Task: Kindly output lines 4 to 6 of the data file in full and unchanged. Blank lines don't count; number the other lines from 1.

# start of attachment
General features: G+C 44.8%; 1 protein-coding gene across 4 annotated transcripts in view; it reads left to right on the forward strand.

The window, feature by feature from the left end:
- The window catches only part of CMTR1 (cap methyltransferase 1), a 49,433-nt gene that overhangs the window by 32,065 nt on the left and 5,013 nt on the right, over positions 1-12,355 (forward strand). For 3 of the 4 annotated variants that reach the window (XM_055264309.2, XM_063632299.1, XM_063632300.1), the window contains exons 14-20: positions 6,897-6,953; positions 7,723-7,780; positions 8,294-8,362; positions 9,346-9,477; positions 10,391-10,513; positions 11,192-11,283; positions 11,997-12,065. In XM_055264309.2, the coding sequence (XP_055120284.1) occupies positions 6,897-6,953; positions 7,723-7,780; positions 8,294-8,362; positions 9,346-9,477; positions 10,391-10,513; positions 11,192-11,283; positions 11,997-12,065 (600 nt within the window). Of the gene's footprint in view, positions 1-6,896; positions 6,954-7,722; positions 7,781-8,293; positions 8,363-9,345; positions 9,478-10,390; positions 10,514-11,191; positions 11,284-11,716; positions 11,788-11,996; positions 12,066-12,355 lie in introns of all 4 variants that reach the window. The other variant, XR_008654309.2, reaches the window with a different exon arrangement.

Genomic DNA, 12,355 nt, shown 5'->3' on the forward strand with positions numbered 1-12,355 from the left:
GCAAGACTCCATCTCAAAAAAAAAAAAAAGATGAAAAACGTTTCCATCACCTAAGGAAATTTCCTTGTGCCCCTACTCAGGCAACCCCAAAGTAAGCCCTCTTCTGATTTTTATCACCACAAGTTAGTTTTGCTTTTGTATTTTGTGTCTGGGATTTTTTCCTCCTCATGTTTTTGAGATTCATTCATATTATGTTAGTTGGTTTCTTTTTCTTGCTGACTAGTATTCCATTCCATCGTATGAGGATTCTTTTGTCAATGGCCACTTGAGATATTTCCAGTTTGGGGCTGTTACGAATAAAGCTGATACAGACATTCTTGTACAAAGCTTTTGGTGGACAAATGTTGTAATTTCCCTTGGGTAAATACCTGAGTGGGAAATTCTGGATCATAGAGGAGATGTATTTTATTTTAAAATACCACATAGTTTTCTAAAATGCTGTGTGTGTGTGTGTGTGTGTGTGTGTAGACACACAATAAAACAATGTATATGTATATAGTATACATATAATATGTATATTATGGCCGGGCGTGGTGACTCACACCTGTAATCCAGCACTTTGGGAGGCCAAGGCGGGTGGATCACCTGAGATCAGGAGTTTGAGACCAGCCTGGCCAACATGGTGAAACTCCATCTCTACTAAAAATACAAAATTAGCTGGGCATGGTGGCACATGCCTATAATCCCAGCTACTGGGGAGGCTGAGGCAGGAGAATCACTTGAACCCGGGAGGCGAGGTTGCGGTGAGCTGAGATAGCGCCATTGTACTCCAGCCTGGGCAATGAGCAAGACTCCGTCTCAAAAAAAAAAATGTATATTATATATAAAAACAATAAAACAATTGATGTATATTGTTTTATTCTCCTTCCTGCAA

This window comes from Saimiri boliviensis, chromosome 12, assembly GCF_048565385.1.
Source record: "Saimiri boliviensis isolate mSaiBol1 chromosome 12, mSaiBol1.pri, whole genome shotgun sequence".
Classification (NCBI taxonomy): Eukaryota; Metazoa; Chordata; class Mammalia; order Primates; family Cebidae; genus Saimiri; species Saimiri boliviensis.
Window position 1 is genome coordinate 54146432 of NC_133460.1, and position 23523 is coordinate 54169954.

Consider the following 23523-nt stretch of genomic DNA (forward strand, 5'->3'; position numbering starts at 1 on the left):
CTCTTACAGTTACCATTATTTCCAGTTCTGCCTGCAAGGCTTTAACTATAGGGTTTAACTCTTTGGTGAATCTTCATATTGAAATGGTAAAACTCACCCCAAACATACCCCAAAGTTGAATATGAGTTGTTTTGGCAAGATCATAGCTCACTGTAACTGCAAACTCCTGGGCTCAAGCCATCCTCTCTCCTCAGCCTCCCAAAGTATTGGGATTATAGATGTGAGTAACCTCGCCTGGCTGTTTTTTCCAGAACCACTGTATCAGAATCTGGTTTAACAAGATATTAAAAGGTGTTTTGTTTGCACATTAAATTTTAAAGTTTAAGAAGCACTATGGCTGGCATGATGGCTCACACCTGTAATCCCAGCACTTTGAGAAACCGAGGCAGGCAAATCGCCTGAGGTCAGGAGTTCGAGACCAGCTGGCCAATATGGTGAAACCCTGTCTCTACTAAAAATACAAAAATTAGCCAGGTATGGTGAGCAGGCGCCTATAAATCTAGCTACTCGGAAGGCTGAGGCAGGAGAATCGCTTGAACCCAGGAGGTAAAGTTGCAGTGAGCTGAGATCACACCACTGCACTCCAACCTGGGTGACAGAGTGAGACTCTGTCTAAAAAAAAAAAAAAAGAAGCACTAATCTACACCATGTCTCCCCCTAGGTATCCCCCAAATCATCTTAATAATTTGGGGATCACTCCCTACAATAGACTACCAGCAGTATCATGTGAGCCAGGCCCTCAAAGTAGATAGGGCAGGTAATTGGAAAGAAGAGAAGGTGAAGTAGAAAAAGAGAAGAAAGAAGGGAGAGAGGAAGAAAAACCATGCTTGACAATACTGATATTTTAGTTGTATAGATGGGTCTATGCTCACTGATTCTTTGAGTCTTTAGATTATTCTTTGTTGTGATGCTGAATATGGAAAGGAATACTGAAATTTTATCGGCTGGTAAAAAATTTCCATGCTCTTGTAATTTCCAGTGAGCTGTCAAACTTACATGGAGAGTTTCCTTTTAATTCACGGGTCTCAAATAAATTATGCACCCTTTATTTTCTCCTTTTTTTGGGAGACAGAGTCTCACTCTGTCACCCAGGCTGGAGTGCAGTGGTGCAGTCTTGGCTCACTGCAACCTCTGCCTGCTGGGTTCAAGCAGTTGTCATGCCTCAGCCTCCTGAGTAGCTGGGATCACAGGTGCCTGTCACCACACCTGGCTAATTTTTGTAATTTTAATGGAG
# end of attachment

Genomic DNA, 12,355 nt, shown 5'->3' on the forward strand with positions numbered 1-12,355 from the left:
GCAAGACTCCATCTCAAAAAAAAAAAAAAGATGAAAAACGTTTCCATCACCTAAGGAAATTTCCTTGTGCCCCTACTCAGGCAACCCCAAAGTAAGCCCTCTTCTGATTTTTATCACCACAAGTTAGTTTTGCTTTTGTATTTTGTGTCTGGGATTTTTTCCTCCTCATGTTTTTGAGATTCATTCATATTATGTTAGTTGGTTTCTTTTTCTTGCTGACTAGTATTCCATTCCATCGTATGAGGATTCTTTTGTCAATGGCCACTTGAGATATTTCCAGTTTGGGGCTGTTACGAATAAAGCTGATACAGACATTCTTGTACAAAGCTTTTGGTGGACAAATGTTGTAATTTCCCTTGGGTAAATACCTGAGTGGGAAATTCTGGATCATAGAGGAGATGTATTTTATTTTAAAATACCACATAGTTTTCTAAAATGCTGTGTGTGTGTGTGTGTGTGTGTGTGTAGACACACAATAAAACAATGTATATGTATATAGTATACATATAATATGTATATTATGGCCGGGCGTGGTGACTCACACCTGTAATCCAGCACTTTGGGAGGCCAAGGCGGGTGGATCACCTGAGATCAGGAGTTTGAGACCAGCCTGGCCAACATGGTGAAACTCCATCTCTACTAAAAATACAAAATTAGCTGGGCATGGTGGCACATGCCTATAATCCCAGCTACTGGGGAGGCTGAGGCAGGAGAATCACTTGAACCCGGGAGGCGAGGTTGCGGTGAGCTGAGATAGCGCCATTGTACTCCAGCCTGGGCAATGAGCAAGACTCCGTCTCAAAAAAAAAAATGTATATTATATATAAAAACAATAAAACAATTGATGTATATTGTTTTATTCTCCTTCCTGCAA

This window comes from Saimiri boliviensis, chromosome 12, assembly GCF_048565385.1.